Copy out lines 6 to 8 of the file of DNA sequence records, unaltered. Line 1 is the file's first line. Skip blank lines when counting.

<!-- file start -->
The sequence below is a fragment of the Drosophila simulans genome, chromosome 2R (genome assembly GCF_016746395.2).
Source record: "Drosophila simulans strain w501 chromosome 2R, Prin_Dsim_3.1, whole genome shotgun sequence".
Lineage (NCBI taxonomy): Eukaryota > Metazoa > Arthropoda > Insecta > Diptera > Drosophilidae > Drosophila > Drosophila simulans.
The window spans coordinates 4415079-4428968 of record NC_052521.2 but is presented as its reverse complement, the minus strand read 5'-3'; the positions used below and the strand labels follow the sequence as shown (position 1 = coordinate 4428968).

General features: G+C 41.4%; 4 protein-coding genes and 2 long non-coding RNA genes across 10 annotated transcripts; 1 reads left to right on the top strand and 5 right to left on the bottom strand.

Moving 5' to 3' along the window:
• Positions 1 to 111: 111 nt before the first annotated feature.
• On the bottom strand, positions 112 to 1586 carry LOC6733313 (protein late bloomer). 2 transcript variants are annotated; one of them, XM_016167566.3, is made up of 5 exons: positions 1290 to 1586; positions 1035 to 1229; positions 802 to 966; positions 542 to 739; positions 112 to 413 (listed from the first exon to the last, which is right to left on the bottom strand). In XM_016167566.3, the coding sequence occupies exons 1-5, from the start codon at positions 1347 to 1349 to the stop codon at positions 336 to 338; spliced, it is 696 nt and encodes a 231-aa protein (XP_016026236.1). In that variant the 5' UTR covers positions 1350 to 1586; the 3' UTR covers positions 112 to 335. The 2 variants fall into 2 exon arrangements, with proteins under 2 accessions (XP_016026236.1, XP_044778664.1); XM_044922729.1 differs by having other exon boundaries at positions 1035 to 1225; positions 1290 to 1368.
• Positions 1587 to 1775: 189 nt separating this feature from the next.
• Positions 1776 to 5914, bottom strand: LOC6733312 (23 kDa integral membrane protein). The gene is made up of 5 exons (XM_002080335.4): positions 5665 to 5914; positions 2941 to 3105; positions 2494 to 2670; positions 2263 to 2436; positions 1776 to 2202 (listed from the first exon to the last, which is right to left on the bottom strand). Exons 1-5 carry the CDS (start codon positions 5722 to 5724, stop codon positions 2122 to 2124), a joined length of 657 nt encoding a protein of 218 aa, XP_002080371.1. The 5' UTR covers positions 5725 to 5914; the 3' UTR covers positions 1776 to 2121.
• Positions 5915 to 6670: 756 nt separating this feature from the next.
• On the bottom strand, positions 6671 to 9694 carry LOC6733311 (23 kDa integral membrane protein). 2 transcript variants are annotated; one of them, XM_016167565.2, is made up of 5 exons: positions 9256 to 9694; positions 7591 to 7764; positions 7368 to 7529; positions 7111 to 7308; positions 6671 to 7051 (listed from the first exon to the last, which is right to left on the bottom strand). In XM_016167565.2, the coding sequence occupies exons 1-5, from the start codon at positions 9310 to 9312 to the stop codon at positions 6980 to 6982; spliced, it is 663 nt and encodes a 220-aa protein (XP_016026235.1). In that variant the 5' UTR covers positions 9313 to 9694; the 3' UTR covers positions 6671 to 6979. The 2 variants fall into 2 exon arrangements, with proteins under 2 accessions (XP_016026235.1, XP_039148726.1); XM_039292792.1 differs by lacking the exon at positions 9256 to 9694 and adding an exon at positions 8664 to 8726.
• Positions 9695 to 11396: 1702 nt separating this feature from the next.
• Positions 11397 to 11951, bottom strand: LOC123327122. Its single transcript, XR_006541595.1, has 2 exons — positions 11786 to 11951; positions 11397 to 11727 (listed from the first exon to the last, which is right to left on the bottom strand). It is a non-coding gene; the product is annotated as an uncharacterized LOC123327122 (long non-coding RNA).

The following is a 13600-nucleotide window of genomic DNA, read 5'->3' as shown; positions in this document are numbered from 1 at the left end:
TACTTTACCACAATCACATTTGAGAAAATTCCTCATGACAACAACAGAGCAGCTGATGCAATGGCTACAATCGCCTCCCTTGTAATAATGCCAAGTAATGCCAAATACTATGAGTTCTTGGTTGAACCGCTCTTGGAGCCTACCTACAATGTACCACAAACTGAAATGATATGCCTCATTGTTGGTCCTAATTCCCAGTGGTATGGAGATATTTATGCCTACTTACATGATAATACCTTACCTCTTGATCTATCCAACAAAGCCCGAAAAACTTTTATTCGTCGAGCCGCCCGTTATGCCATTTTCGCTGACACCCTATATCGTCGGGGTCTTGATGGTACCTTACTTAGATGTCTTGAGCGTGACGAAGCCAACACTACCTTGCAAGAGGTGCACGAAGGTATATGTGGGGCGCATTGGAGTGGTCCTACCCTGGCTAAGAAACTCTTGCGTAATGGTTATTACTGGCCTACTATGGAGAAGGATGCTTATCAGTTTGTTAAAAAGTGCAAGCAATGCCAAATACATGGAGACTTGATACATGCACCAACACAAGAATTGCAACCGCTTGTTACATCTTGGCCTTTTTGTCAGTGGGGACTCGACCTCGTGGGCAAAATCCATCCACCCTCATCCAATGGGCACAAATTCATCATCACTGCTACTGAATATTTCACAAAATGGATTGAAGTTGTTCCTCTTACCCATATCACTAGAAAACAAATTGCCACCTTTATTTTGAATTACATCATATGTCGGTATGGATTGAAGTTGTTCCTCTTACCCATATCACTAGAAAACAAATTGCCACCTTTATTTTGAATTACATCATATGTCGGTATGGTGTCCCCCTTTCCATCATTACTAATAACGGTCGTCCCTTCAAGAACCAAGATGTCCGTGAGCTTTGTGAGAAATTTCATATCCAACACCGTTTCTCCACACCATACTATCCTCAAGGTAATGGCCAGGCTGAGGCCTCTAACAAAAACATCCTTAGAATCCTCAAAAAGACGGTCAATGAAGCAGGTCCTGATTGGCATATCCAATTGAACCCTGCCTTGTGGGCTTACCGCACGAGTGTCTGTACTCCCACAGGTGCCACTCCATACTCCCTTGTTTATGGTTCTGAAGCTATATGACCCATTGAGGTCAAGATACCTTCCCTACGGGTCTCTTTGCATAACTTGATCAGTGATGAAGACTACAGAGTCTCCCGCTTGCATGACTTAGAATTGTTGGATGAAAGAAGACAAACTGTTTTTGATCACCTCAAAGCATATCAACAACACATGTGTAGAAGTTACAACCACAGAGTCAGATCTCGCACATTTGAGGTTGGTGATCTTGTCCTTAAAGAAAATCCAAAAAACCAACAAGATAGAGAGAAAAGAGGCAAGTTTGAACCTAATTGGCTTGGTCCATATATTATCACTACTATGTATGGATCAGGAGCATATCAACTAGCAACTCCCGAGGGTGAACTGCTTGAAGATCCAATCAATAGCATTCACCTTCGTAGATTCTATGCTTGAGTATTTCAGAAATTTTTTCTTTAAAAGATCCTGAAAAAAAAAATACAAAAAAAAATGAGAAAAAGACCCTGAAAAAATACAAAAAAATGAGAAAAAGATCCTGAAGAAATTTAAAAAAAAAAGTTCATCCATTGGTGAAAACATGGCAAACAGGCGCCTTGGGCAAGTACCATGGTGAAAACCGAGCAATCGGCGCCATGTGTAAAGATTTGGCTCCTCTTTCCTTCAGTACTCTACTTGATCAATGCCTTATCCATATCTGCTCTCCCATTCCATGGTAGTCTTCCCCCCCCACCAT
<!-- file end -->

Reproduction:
Moving 5' to 3' along the window:
• Positions 1 to 111: 111 nt before the first annotated feature.
• On the bottom strand, positions 112 to 1586 carry LOC6733313 (protein late bloomer). 2 transcript variants are annotated; one of them, XM_016167566.3, is made up of 5 exons: positions 1290 to 1586; positions 1035 to 1229; positions 802 to 966; positions 542 to 739; positions 112 to 413 (listed from the first exon to the last, which is right to left on the bottom strand). In XM_016167566.3, the coding sequence occupies exons 1-5, from the start codon at positions 1347 to 1349 to the stop codon at positions 336 to 338; spliced, it is 696 nt and encodes a 231-aa protein (XP_016026236.1). In that variant the 5' UTR covers positions 1350 to 1586; the 3' UTR covers positions 112 to 335. The 2 variants fall into 2 exon arrangements, with proteins under 2 accessions (XP_016026236.1, XP_044778664.1); XM_044922729.1 differs by having other exon boundaries at positions 1035 to 1225; positions 1290 to 1368.